Dark Slope Streaks
A picture below shows dark streaks on the slopes of Aganippe Fossa. Such streaks are common on Mars. They occur on steep slopes of craters, troughs, and valleys. The streaks are dark at first. They get lighter with age. Sometimes they start in a tiny spot, then spread out and go for hundreds of meters. They have been seen to travel around obstacles, like boulders. It is believed that they are avalanches of bright dust that expose a darker underlying layer. However, several ideas have been advanced to explain them. Some involve water or even the growth of organisms. The streaks appear in areas covered with dust. Much of the Martian surface is covered with dust. Fine dust settles out of the atmosphere covering everything. We know a lot about this dust because the solar panels of the Mars Rovers get covered with dust, thus reducing the electrical energy. The power of the Rovers has been restored many times by the wind, in the form of dust devils, cleaning the panels and boosting the power. So, we know that dust settles from the atmosphere then returns over and over. Dust storms are frequent, especially when the spring season begins in the southern hemisphere. At that time, Mars is 40% closer to the sun. The orbit of Mars is much more elliptical then the Earth's. That is the difference between the farthest point from the sun and the closest point to the sun is very great for Mars, but only a slight amount for the Earth. Also, every few years, the entire planet is engulfed in global dust storms. When NASA's Mariner 9 craft arrived there, nothing could be seen through the dust storm. Other global dust storms have also been observed, since that time.
Aganippe Fossa as seen by HiRISE. Full size image shows layers and streaks.
Research, published in January 2012 in Icarus, found that dark streaks were initiated by airblasts from meteorites traveling at supersonic speeds. The team of scientists was led by Kaylan Burleigh, an undergraduate at the University of Arizona. After counting some 65,000 dark streaks around the impact site of a group of 5 new craters, patterns emerged. The number of streaks was greatest closer to the impact site. So, the impact somehow probably caused the streaks. Also, the distribution of the streaks formed a pattern with two wings extending from the impact site. The curved wings resembled scimitars, curved knives. This pattern suggests that an interaction of airblasts from the group of meteorites shook dust loose enough to start dust avalanches that formed the many dark streaks. At first it was thought that the shaking of the ground from the impact caused the dust avalanches, but if that was the case the dark streaks would have been arranged symmetrically around the impacts, rather than being concentrated into curved shapes.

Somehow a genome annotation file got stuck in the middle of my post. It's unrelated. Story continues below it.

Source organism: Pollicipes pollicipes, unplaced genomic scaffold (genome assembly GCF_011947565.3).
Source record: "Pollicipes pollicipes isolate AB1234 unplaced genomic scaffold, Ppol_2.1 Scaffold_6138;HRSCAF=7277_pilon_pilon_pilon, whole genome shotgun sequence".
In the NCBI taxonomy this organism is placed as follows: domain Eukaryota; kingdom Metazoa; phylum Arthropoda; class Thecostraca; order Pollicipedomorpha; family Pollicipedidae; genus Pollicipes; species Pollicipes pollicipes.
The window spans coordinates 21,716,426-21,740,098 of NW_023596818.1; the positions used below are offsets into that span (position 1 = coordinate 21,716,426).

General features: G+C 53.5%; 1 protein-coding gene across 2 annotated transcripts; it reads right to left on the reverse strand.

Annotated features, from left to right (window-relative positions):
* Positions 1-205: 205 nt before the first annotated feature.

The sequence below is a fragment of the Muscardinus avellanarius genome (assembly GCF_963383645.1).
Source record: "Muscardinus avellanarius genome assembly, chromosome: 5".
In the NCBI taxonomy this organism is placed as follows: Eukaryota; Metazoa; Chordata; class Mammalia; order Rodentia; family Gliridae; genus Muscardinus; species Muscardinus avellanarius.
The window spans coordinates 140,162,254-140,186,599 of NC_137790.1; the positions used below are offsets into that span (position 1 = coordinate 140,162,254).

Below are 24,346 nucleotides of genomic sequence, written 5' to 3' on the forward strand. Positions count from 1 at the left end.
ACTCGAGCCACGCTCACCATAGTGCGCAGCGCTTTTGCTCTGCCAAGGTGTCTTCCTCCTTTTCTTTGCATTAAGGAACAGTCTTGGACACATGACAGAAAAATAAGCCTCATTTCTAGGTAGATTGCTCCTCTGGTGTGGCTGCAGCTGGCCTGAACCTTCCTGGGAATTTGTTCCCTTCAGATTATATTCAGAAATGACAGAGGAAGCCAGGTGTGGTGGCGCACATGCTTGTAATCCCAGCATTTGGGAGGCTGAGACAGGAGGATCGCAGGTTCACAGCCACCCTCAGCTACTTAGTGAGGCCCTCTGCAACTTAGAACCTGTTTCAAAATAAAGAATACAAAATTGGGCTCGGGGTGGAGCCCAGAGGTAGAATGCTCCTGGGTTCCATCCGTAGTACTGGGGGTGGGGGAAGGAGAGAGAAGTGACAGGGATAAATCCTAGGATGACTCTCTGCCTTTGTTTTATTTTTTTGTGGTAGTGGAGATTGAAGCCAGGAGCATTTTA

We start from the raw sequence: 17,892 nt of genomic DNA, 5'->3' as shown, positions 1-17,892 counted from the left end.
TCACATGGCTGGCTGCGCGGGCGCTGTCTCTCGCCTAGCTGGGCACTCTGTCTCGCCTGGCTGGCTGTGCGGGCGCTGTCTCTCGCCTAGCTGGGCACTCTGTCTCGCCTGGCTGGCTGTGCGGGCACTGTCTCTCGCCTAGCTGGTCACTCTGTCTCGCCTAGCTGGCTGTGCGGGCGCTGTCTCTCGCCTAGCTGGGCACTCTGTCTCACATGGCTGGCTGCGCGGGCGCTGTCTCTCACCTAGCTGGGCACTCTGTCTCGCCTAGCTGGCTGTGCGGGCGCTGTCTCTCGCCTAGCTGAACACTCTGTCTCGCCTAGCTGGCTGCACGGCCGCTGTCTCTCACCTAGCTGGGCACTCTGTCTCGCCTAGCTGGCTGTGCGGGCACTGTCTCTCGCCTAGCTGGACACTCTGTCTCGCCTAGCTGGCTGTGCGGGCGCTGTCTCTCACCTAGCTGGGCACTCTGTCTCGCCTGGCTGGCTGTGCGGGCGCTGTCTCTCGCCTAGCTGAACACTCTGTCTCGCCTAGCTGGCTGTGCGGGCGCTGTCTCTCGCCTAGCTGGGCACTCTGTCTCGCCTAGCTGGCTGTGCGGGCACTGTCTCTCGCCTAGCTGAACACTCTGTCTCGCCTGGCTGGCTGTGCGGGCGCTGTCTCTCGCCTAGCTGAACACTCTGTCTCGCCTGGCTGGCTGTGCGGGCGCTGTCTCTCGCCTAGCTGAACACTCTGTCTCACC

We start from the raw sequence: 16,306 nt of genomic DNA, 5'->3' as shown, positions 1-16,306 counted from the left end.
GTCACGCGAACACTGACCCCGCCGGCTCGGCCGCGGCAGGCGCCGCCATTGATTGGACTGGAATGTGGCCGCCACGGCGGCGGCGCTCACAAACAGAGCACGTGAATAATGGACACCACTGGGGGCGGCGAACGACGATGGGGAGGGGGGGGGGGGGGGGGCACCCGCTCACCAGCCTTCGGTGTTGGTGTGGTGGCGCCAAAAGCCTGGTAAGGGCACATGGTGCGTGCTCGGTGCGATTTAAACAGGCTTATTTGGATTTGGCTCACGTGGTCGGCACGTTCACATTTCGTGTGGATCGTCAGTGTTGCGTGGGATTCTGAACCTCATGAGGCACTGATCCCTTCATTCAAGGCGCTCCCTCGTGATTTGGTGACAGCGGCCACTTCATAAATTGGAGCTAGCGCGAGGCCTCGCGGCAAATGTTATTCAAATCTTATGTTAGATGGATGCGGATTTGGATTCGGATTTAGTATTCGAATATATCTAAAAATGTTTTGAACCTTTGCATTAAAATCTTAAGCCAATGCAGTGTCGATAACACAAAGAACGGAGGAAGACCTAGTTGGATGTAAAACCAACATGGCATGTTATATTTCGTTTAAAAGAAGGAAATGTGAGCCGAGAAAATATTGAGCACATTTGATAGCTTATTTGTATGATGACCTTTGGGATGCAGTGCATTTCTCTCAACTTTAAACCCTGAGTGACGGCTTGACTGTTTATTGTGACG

The crater cluster lies near the equator 510 miles) south of Olympus Mons, on a type of terrain called the Medusae Fossae formation. The formation is coated with dust and contains wind-carved ridges called yardangs. These yardangs have steep slopes thickly covered with dust, so when the sonic boom of the airblast arrived from the impacts dust started to move down the slope. Using photos from Mars Global Surveyor and HiRISE camera on NASA’s Mars Reconnaissance Orbiter, scientists have found about 20 new impacts each year on Mars. Because the spacecraft have been imaging Mars almost continuously for a span of 14 years, newer images with suspected recent craters can be compared to older images to determine when the craters were formed. Since the craters were spotted in a HiRISE image from February 2006, but were not present in a Mars Global Surveyor image taken in May 2004, the impact occurred in that time frame.
The largest crater in the cluster is about 22 meters (72 feet) in diameter with close to the area of a basketball court. As the meteorite traveled through the Martian atmosphere it probably broke up; hence a tight group of impact craters resulted. Dark slope streaks have been seen for some time, and many ideas have been advanced to explain them. This research may have finally solved this mystery.
Image indicates crater cluster and curved lines formed by airblast from meteorites. Meteorites caused airblast which caused dust avalanches on steep slopes. Image is from HiRISE.
Close up of previous image along light/dark boundary. Dark line in middle of image shows border between light and dark area of curved lines. Green arrows show high areas of ridges. Loose dust moved down steep slopes when it felt the airblast from meteorite strikes. Image is from HiRISE.
Read more about this topic: Phoenicis Lacus Quadrangle
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